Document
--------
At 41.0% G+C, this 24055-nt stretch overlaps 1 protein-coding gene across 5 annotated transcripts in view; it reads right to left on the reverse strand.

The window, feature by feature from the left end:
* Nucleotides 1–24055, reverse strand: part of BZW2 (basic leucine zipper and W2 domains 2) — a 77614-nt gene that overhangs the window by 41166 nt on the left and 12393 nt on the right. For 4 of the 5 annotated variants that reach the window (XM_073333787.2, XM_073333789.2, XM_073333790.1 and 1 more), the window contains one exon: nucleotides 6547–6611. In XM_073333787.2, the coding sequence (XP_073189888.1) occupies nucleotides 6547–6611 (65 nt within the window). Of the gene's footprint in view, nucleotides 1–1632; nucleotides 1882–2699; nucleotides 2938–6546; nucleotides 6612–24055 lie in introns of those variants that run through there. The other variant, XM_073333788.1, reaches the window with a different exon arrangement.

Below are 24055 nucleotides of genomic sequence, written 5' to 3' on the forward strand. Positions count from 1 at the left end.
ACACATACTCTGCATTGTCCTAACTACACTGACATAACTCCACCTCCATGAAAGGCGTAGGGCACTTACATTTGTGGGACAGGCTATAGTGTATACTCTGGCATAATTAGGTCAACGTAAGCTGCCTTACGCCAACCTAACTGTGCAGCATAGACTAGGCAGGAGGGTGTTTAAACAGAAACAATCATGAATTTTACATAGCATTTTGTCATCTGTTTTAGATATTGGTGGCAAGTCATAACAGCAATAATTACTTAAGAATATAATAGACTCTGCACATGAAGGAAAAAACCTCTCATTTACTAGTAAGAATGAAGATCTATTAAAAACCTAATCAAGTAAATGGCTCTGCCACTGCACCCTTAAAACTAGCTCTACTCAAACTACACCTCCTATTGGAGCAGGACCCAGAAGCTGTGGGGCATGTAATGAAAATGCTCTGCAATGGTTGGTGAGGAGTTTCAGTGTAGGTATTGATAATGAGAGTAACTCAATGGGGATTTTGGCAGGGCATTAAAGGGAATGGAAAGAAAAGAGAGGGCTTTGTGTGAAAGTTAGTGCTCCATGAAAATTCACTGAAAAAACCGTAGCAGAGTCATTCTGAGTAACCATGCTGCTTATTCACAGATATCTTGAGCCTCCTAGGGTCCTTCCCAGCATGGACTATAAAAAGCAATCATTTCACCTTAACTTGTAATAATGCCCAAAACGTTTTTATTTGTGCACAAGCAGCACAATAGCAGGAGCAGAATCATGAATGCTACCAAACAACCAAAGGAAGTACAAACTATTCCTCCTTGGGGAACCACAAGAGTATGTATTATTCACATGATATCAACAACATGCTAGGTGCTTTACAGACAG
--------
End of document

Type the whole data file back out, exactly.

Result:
At 41.0% G+C, this 24055-nt stretch overlaps 1 protein-coding gene across 5 annotated transcripts in view; it reads right to left on the reverse strand.

The window, feature by feature from the left end:
* Nucleotides 1–24055, reverse strand: part of BZW2 (basic leucine zipper and W2 domains 2) — a 77614-nt gene that overhangs the window by 41166 nt on the left and 12393 nt on the right. For 4 of the 5 annotated variants that reach the window (XM_073333787.2, XM_073333789.2, XM_073333790.1 and 1 more), the window contains one exon: nucleotides 6547–6611. In XM_073333787.2, the coding sequence (XP_073189888.1) occupies nucleotides 6547–6611 (65 nt within the window). Of the gene's footprint in view, nucleotides 1–1632; nucleotides 1882–2699; nucleotides 2938–6546; nucleotides 6612–24055 lie in introns of those variants that run through there. The other variant, XM_073333788.1, reaches the window with a different exon arrangement.

Below are 24055 nucleotides of genomic sequence, written 5' to 3' on the forward strand. Positions count from 1 at the left end.
ACACATACTCTGCATTGTCCTAACTACACTGACATAACTCCACCTCCATGAAAGGCGTAGGGCACTTACATTTGTGGGACAGGCTATAGTGTATACTCTGGCATAATTAGGTCAACGTAAGCTGCCTTACGCCAACCTAACTGTGCAGCATAGACTAGGCAGGAGGGTGTTTAAACAGAAACAATCATGAATTTTACATAGCATTTTGTCATCTGTTTTAGATATTGGTGGCAAGTCATAACAGCAATAATTACTTAAGAATATAATAGACTCTGCACATGAAGGAAAAAACCTCTCATTTACTAGTAAGAATGAAGATCTATTAAAAACCTAATCAAGTAAATGGCTCTGCCACTGCACCCTTAAAACTAGCTCTACTCAAACTACACCTCCTATTGGAGCAGGACCCAGAAGCTGTGGGGCATGTAATGAAAATGCTCTGCAATGGTTGGTGAGGAGTTTCAGTGTAGGTATTGATAATGAGAGTAACTCAATGGGGATTTTGGCAGGGCATTAAAGGGAATGGAAAGAAAAGAGAGGGCTTTGTGTGAAAGTTAGTGCTCCATGAAAATTCACTGAAAAAACCGTAGCAGAGTCATTCTGAGTAACCATGCTGCTTATTCACAGATATCTTGAGCCTCCTAGGGTCCTTCCCAGCATGGACTATAAAAAGCAATCATTTCACCTTAACTTGTAATAATGCCCAAAACGTTTTTATTTGTGCACAAGCAGCACAATAGCAGGAGCAGAATCATGAATGCTACCAAACAACCAAAGGAAGTACAAACTATTCCTCCTTGGGGAACCACAAGAGTATGTATTATTCACATGATATCAACAACATGCTAGGTGCTTTACAGACAG